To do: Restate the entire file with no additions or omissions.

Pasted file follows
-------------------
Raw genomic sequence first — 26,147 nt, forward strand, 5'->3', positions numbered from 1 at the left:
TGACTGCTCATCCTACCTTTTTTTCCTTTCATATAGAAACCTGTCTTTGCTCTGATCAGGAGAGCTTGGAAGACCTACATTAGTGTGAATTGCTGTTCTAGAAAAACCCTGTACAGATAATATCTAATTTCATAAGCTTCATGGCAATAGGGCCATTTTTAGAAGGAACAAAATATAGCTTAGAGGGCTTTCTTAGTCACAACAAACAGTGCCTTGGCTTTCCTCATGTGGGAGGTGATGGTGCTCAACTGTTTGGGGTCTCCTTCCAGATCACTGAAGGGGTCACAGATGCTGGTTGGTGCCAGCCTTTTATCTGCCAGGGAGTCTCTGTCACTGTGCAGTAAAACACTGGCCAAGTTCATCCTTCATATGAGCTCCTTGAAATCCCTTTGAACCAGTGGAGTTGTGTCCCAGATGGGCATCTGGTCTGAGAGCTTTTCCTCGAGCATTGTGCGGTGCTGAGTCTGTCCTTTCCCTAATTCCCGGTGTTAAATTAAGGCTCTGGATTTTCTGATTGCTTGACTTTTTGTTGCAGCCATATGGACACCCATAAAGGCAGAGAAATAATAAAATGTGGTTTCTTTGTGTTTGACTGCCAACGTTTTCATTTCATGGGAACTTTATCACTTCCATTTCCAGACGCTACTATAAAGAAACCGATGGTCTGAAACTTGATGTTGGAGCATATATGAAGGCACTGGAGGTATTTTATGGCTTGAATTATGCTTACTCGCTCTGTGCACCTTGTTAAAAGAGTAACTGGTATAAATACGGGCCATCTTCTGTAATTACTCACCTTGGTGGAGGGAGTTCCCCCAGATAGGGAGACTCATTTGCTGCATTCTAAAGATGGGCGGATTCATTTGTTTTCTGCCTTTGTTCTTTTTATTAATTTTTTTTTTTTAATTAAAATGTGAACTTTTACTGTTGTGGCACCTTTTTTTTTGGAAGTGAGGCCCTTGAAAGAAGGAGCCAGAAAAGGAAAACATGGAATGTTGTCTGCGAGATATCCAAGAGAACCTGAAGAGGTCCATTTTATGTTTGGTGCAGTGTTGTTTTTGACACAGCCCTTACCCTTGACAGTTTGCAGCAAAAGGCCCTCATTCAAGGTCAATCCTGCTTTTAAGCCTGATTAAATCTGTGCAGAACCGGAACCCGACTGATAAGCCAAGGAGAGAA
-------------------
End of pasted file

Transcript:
Raw genomic sequence first — 26,147 nt, forward strand, 5'->3', positions numbered from 1 at the left:
TGACTGCTCATCCTACCTTTTTTTCCTTTCATATAGAAACCTGTCTTTGCTCTGATCAGGAGAGCTTGGAAGACCTACATTAGTGTGAATTGCTGTTCTAGAAAAACCCTGTACAGATAATATCTAATTTCATAAGCTTCATGGCAATAGGGCCATTTTTAGAAGGAACAAAATATAGCTTAGAGGGCTTTCTTAGTCACAACAAACAGTGCCTTGGCTTTCCTCATGTGGGAGGTGATGGTGCTCAACTGTTTGGGGTCTCCTTCCAGATCACTGAAGGGGTCACAGATGCTGGTTGGTGCCAGCCTTTTATCTGCCAGGGAGTCTCTGTCACTGTGCAGTAAAACACTGGCCAAGTTCATCCTTCATATGAGCTCCTTGAAATCCCTTTGAACCAGTGGAGTTGTGTCCCAGATGGGCATCTGGTCTGAGAGCTTTTCCTCGAGCATTGTGCGGTGCTGAGTCTGTCCTTTCCCTAATTCCCGGTGTTAAATTAAGGCTCTGGATTTTCTGATTGCTTGACTTTTTGTTGCAGCCATATGGACACCCATAAAGGCAGAGAAATAATAAAATGTGGTTTCTTTGTGTTTGACTGCCAACGTTTTCATTTCATGGGAACTTTATCACTTCCATTTCCAGACGCTACTATAAAGAAACCGATGGTCTGAAACTTGATGTTGGAGCATATATGAAGGCACTGGAGGTATTTTATGGCTTGAATTATGCTTACTCGCTCTGTGCACCTTGTTAAAAGAGTAACTGGTATAAATACGGGCCATCTTCTGTAATTACTCACCTTGGTGGAGGGAGTTCCCCCAGATAGGGAGACTCATTTGCTGCATTCTAAAGATGGGCGGATTCATTTGTTTTCTGCCTTTGTTCTTTTTATTAATTTTTTTTTTTTAATTAAAATGTGAACTTTTACTGTTGTGGCACCTTTTTTTTTGGAAGTGAGGCCCTTGAAAGAAGGAGCCAGAAAAGGAAAACATGGAATGTTGTCTGCGAGATATCCAAGAGAACCTGAAGAGGTCCATTTTATGTTTGGTGCAGTGTTGTTTTTGACACAGCCCTTACCCTTGACAGTTTGCAGCAAAAGGCCCTCATTCAAGGTCAATCCTGCTTTTAAGCCTGATTAAATCTGTGCAGAACCGGAACCCGACTGATAAGCCAAGGAGAGAA